Mr. Hart looked poised to claim the Democratic nomination. After New Hampshire, he scored a quick follow-up victory in Maine and secured caucus wins in several Western states. Money poured into his coffers. Two weeks later, he had the chance to put Mr. Mondale away on “Super Tuesday,” but a devastating debate moment—Mr. Mondale’s appropriation of the Wendy’s “Where’s the beef?” ad slogan to attack Mr. Hart—handed Mr. Mondale narrow, game-saving wins in Georgia and Alabama. Had he won those states, the nomination would have been Mr. Hart’s. Instead, Mr. Mondale used his recovered momentum to post victories in New York and Pennsylvania and then outlasted Mr. Hart to the June finish line.
For all of Hillary’s awe-inspiring strength, it’s not hard to envision a Mondale-like fall just six weeks from now. Obviously, the Gary Hart equivalent will have to be Barack Obama, who has more money, organization and expectations than Mr. Hart did at this point.
To pull it off, Mr. Obama must score a clear victory in Iowa on January 3 (unlike Mr. Hart, who could spin a 32-point defeat into a “win”). If he does that, the resulting momentum will tighten the New Hampshire polls, in which he now trails by somewhere between 10 and 20 points, overnight. The basic profile of Mr. Obama’s New Hampshire supporters matches up with Mr. Hart’s 24 years ago: younger, more educated, more independent, more opposed to war (Iraq now, Lebanon then). Unlike ’84, there will be a competitive G.O.P. primary, but independents are expected to favor the Democratic contest, meaning Mr. Obama stands to receive a boost not unlike the one Mr. Hart got.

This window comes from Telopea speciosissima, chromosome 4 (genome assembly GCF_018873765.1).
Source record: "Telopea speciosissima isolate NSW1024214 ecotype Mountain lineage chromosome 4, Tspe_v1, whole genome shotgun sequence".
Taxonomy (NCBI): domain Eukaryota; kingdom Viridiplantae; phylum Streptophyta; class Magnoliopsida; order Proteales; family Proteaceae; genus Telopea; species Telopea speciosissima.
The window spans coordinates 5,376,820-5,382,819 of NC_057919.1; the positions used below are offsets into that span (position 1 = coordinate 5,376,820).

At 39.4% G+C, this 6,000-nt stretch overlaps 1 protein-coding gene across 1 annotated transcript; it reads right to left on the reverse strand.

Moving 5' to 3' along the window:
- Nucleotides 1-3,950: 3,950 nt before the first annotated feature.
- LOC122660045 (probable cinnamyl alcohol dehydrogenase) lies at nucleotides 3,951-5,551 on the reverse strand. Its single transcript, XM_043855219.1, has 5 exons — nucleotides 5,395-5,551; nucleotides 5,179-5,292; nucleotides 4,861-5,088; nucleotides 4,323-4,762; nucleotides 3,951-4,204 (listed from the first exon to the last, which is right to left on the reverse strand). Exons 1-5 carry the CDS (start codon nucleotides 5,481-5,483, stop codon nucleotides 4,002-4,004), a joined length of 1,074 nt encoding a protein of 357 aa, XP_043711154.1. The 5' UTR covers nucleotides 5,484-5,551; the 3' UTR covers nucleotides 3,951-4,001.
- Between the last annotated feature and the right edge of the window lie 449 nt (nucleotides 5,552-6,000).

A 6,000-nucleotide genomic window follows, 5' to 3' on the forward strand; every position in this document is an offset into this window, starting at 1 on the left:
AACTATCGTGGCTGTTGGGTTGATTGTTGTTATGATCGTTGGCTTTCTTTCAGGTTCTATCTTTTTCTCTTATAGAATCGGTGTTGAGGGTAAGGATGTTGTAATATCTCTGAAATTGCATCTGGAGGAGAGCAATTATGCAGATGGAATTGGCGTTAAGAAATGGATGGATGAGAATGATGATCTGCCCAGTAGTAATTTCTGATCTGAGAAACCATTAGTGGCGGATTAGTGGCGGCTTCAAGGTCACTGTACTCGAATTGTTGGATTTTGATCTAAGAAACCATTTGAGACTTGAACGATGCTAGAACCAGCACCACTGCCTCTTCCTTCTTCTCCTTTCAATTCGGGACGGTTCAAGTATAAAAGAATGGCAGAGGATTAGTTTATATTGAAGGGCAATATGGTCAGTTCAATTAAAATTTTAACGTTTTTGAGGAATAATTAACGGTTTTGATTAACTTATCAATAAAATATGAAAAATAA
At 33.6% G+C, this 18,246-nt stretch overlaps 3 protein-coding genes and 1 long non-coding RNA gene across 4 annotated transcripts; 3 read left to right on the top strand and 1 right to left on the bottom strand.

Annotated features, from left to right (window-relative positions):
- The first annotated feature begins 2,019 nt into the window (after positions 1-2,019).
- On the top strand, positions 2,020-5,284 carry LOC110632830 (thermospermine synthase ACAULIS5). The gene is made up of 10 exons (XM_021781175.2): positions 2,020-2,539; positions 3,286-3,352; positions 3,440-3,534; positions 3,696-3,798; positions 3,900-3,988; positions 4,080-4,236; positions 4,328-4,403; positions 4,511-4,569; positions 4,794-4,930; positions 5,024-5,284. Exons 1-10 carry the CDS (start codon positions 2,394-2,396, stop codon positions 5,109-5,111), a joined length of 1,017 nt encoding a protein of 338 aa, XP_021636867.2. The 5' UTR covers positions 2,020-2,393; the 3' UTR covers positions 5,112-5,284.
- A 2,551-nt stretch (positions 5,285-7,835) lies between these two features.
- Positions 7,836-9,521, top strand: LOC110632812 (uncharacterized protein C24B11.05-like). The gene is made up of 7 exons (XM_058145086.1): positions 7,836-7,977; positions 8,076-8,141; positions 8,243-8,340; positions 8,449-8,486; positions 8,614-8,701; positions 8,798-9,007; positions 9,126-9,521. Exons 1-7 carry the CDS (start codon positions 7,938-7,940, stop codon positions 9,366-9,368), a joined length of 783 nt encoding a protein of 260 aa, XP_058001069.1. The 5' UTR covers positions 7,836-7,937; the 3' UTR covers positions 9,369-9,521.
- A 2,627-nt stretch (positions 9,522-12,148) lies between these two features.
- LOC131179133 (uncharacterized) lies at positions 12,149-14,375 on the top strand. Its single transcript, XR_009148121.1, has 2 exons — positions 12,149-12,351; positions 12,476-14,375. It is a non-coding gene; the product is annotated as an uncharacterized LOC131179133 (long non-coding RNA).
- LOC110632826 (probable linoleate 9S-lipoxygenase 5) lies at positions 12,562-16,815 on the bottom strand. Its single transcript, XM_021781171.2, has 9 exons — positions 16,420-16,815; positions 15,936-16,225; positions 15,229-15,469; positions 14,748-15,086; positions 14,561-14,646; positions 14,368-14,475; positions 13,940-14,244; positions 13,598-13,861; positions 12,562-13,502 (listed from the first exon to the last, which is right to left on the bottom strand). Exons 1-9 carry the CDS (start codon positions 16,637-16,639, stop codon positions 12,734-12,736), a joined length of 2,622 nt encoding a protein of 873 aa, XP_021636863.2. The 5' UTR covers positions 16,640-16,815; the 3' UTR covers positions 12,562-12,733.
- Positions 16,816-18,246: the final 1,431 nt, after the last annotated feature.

In 1984, a year’s worth of conventional wisdom was reversed in just eight days, the time between Iowa and New Hampshire. In 2008, it could happen in just five days, if Mr. Obama can win Iowa and New Hampshire. Then the question will be whether he can do what Gary Hart couldn’t 24 years ago: Finish off the front-runner.